The team to catch may in fact be Lu Ching Yao / Yang Po Han (pictured).  They are currently just outside the top 9, but they are entered in both the Dutch Open and the Macau Open, in addition to the 3 Super 750 events, and therefore have an advantage over most of the pairs they are chasing and most of the pairs chasing them.  Lu/Yang have already maximized their point opportunities.  So far, they have only missed 1 of the 8 Super 300 events and have played two Super 100 tournaments as well.

1  Mohammad Ahsan / Hendra Setiawan (INA) – 83920
2  Takeshi Kamura / Keigo Sonoda (JPN) – 82950
3  Marcus Fernaldi Gideon / Kevin Sanjaya Sukamuljo (INA) – 78950
4  Lee Yang / Wang Chi Lin (TPE) – 77660
5  Fajar Alfian / Muhammad Rian Ardianto (INA) – 76530
6  Li Junhui / Liu Yuchen (CHN) – 69080
7  Goh V Shem / Tan Wee Kiong (MAS) – 68290
8  Hiroyuki Endo / Yuta Watanabe (JPN) – 65030
9  Aaron Chia / Soh Wooi Yik (MAS) – 60600

10  Lu Ching Yao / Yang Po Han (TPE) – 59600
11  Ong Yew Sin / Teo Ee Yi (MAS) – 52240
12  Choi Sol Gyu / Seo Seung Jae (KOR) – 48890
13  Wahyu Nayaka Arya Pangkaryanira / Ade Yusuf Santoso (INA) – 48580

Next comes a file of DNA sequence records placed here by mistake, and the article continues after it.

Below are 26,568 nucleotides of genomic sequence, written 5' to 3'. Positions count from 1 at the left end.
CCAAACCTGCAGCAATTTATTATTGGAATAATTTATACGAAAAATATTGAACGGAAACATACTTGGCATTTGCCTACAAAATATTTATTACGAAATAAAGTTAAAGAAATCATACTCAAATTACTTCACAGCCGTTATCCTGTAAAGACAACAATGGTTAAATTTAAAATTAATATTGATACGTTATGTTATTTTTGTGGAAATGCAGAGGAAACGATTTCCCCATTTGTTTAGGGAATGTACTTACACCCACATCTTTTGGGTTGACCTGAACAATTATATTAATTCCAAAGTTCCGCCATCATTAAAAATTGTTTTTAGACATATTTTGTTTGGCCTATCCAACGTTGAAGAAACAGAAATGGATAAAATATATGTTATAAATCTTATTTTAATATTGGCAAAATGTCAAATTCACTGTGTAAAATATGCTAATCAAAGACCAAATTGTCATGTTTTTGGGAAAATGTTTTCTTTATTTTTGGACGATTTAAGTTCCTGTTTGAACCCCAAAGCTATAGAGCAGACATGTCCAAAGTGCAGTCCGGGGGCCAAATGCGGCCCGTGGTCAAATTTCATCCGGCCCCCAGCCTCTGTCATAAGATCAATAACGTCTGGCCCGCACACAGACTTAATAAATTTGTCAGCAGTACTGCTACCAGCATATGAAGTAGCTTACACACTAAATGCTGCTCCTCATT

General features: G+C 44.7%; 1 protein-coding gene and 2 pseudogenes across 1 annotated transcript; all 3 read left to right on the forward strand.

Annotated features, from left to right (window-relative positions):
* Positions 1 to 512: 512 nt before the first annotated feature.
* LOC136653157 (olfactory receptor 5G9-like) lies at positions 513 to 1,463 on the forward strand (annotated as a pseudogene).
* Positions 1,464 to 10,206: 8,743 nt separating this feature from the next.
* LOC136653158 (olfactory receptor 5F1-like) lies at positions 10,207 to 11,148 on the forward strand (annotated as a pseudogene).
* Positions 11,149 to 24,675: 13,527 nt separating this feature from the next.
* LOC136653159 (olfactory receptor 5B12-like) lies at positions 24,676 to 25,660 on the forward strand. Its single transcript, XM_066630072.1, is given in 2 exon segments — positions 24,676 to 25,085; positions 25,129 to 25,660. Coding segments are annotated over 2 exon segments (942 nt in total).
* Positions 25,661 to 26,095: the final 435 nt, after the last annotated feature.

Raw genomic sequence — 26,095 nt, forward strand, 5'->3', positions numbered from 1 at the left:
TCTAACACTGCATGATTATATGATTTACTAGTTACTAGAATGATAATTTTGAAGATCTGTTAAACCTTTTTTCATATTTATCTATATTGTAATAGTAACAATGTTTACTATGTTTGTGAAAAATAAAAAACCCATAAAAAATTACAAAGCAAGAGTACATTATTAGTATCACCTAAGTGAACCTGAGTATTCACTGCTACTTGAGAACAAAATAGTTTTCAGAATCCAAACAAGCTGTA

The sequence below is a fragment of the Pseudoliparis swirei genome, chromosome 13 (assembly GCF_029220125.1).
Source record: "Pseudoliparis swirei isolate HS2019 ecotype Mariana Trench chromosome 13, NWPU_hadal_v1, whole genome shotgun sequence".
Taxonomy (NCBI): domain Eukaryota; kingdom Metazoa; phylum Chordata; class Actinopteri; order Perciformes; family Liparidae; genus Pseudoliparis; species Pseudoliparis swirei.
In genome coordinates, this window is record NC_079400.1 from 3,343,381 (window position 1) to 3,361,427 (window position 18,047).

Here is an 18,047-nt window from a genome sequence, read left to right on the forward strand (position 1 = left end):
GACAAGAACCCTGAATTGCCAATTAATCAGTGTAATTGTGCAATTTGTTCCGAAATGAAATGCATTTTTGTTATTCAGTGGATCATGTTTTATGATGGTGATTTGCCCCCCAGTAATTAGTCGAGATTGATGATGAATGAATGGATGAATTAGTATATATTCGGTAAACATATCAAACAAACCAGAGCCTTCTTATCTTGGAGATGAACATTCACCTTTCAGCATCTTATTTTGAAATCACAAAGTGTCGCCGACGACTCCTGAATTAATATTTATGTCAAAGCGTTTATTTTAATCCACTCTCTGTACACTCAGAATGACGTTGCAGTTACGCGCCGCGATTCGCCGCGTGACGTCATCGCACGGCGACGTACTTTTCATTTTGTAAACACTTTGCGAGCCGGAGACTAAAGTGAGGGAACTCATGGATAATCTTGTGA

14  Takuro Hoki / Yugo Kobayashi (JPN) – 46140
15  Han Chengkai / Zhou Haodong (CHN) – 45830
16  Ko Sung Hyun / Shin Baek Cheol (KOR) – 44910
17  Liao Min Chun / Su Cheng Heng (TPE) – 44400
18  Kim Astrup / Anders Skaarup Rasmussen (DEN) – 44300

Men’s singles also features 3 top 8 players not in the top 8.  World #3 Shi Yuqi is no surprise.  Forced to stop playing in the Indonesia Open, he then had to skip the Japan, Thailand, and Korea Opens and barely made it through one match at the China Open.  He is now well behind Lin Dan, who is currently in 8th spot in the Race to Guangzhou standings.

Meanwhile, not only is world #4 Anders Antonsen ranked just under 1,000 points behind Lin Dan – along with two-time World Champion Chen Long (pictured) – but the Indonesia Masters winner is one of two players with Super 500 titles who is not yet in range to qualify for Guangzhou.  Antonsen obviously has a very realistic chance, however, unlike Malaysia Masters champion Son Wan Ho, who cannot even start his comeback until the Macau Open.